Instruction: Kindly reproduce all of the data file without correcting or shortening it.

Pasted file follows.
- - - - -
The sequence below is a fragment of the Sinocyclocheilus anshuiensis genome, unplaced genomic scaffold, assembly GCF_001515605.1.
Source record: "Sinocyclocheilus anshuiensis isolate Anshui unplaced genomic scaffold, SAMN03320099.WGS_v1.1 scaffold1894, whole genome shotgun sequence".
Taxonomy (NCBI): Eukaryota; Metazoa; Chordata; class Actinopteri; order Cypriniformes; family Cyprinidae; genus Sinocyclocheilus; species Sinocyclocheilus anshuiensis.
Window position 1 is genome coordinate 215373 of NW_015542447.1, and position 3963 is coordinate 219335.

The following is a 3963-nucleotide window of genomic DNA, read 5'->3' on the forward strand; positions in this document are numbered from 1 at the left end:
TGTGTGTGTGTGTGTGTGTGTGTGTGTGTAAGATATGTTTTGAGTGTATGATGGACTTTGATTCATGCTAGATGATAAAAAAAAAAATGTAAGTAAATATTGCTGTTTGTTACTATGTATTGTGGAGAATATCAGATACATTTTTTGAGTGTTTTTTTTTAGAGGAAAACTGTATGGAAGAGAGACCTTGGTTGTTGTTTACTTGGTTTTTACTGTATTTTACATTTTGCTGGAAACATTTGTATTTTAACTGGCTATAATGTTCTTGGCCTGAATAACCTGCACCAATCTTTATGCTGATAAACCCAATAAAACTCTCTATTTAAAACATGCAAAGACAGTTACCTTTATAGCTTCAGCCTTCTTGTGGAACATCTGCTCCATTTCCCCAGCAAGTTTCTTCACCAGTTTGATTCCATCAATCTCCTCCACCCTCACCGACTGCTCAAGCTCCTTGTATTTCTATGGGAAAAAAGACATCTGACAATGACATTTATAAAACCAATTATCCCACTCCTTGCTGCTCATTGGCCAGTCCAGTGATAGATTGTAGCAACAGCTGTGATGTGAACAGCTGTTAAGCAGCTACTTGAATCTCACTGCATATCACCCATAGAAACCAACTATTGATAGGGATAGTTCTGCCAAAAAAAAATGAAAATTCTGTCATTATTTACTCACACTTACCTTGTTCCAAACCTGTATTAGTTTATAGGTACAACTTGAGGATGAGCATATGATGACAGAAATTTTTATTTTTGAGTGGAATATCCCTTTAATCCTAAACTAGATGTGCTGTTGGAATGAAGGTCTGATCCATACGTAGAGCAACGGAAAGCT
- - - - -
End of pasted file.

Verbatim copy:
The sequence below is a fragment of the Sinocyclocheilus anshuiensis genome, unplaced genomic scaffold, assembly GCF_001515605.1.
Source record: "Sinocyclocheilus anshuiensis isolate Anshui unplaced genomic scaffold, SAMN03320099.WGS_v1.1 scaffold1894, whole genome shotgun sequence".
Taxonomy (NCBI): Eukaryota; Metazoa; Chordata; class Actinopteri; order Cypriniformes; family Cyprinidae; genus Sinocyclocheilus; species Sinocyclocheilus anshuiensis.
Window position 1 is genome coordinate 215373 of NW_015542447.1, and position 3963 is coordinate 219335.

The following is a 3963-nucleotide window of genomic DNA, read 5'->3' on the forward strand; positions in this document are numbered from 1 at the left end:
TGTGTGTGTGTGTGTGTGTGTGTGTGTGTAAGATATGTTTTGAGTGTATGATGGACTTTGATTCATGCTAGATGATAAAAAAAAAAATGTAAGTAAATATTGCTGTTTGTTACTATGTATTGTGGAGAATATCAGATACATTTTTTGAGTGTTTTTTTTTAGAGGAAAACTGTATGGAAGAGAGACCTTGGTTGTTGTTTACTTGGTTTTTACTGTATTTTACATTTTGCTGGAAACATTTGTATTTTAACTGGCTATAATGTTCTTGGCCTGAATAACCTGCACCAATCTTTATGCTGATAAACCCAATAAAACTCTCTATTTAAAACATGCAAAGACAGTTACCTTTATAGCTTCAGCCTTCTTGTGGAACATCTGCTCCATTTCCCCAGCAAGTTTCTTCACCAGTTTGATTCCATCAATCTCCTCCACCCTCACCGACTGCTCAAGCTCCTTGTATTTCTATGGGAAAAAAGACATCTGACAATGACATTTATAAAACCAATTATCCCACTCCTTGCTGCTCATTGGCCAGTCCAGTGATAGATTGTAGCAACAGCTGTGATGTGAACAGCTGTTAAGCAGCTACTTGAATCTCACTGCATATCACCCATAGAAACCAACTATTGATAGGGATAGTTCTGCCAAAAAAAAATGAAAATTCTGTCATTATTTACTCACACTTACCTTGTTCCAAACCTGTATTAGTTTATAGGTACAACTTGAGGATGAGCATATGATGACAGAAATTTTTATTTTTGAGTGGAATATCCCTTTAATCCTAAACTAGATGTGCTGTTGGAATGAAGGTCTGATCCATACGTAGAGCAACGGAAAGCT